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Real Neurons for Engineers (Lecture 2)


Real Neurons for Engineers (Lecture 2) Harry R. Erwin, PhD COMM2E University of Sunderland – PowerPoint PPT presentation

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Title: Real Neurons for Engineers (Lecture 2)

Real Neurons for Engineers (Lecture 2)
  • Harry R. Erwin, PhD
  • COMM2E
  • University of Sunderland

Take-Home Message
  • What real neurons compute
  • Phasic activity
  • Tonic activity
  • Interneural interaction
  • Plasticity
  • How they compute it
  • The role of channels
  • The role of neurotransmitters
  • The role of specialized synapses
  • The role of neuronal topology
  • The role of axonal delays

  • Shepherd, G., ed., 2004, The Synaptic
    Organization of the Brain, 5th edition, Oxford
    University Press.
  • Nicholls et al.
  • Kandel et al.
  • Koch, 2004, Biophysics of Computation, OUP.
  • Bower and Beeman, 1998, The Book of Genesis,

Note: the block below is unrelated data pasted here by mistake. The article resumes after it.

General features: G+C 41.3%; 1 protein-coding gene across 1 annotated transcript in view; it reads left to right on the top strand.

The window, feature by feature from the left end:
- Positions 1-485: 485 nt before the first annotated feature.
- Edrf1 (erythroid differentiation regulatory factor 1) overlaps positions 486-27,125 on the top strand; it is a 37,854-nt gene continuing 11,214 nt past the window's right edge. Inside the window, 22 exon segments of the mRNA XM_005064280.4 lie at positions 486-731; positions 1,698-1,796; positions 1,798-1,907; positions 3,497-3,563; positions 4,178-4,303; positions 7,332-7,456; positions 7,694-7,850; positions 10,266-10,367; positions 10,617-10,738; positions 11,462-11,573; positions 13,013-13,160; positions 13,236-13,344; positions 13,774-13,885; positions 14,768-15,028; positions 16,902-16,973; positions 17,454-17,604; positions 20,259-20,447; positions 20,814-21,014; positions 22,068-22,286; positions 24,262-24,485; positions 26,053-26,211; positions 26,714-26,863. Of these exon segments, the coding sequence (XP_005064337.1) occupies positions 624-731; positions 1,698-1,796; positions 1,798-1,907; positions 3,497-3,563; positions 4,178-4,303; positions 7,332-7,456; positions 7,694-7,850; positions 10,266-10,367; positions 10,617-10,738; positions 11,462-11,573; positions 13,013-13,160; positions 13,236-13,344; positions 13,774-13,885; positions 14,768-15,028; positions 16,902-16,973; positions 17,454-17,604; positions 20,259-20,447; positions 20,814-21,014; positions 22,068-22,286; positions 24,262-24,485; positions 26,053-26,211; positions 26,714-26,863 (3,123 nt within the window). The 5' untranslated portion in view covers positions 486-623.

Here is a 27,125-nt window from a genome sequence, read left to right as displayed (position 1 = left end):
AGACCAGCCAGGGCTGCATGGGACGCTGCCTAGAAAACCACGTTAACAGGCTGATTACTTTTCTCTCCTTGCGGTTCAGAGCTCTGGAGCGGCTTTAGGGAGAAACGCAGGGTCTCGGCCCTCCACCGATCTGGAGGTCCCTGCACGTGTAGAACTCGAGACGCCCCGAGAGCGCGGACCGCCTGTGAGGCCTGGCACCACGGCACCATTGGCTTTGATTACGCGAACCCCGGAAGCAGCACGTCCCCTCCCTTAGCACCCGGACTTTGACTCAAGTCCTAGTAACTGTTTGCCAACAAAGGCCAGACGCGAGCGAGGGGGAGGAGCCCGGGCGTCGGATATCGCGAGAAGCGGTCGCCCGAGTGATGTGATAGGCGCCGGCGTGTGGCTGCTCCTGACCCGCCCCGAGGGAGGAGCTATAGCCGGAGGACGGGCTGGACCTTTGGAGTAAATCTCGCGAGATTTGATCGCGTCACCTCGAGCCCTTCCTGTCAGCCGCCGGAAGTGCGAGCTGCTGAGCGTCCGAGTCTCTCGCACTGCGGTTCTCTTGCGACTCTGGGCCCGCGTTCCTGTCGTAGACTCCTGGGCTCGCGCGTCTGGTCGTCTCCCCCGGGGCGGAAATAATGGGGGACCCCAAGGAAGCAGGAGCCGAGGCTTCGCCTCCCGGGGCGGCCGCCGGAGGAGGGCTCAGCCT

second edition, TELOS, ISBN 0-387-94938-0
  • Rieke et al, 1999, Spikes Exploring the Neural
    Code, Bradford Books.
  • Churchland and Sejnowski, 1994, The Computational
    Brain, Bradford Books.

What is a Neuron?
  • A neuron is an excitable cell, like a muscle
  • Neurons are very primitivefound in most animals.
  • Neurons operate by allowing ions to pass through
    their membranes. This changes ion concentrations
    and the potential across their membrane. The ions
    then function in various ways to cause changes in
    the neuron.
  • Bob will teach this. I will show you how to model

Ions and Cells
  • Sodium (Na)outside
  • Potassium (K)inside
  • Magnesium (Mg)blocks NMDA receptors
  • Chlorine (Cl-)plays various roles
  • Calcium (Ca)important in intercellular
  • Most negative charges within neurons are bound to
    proteins and respond to membrane potential
    changes by moving a small distance.

Phasic activity
  • A neuron is called phasic if it responds to
    synaptic input by generating one or more action
    potentials in a short time.
  • In the extreme, a phasic neuron can serve as a
    coincidence detector. Such neurons tend to have
    very negative resting potentials and short time
    constants so that multiple synchronized inputs
    are needed to trigger them.

Tonic activity
  • A neuron is called tonic if it responds to
    activation by generating an extended sequence of
    action potentials or enters a state where action
    potentials are generated continuously.
  • Tonic neurons tend to have resting potentials
    near threshold and long time constants.
  • Neuromodulation (dopamine, 5HT, etc.) controls
    the state of these neurons.

Interneural Interaction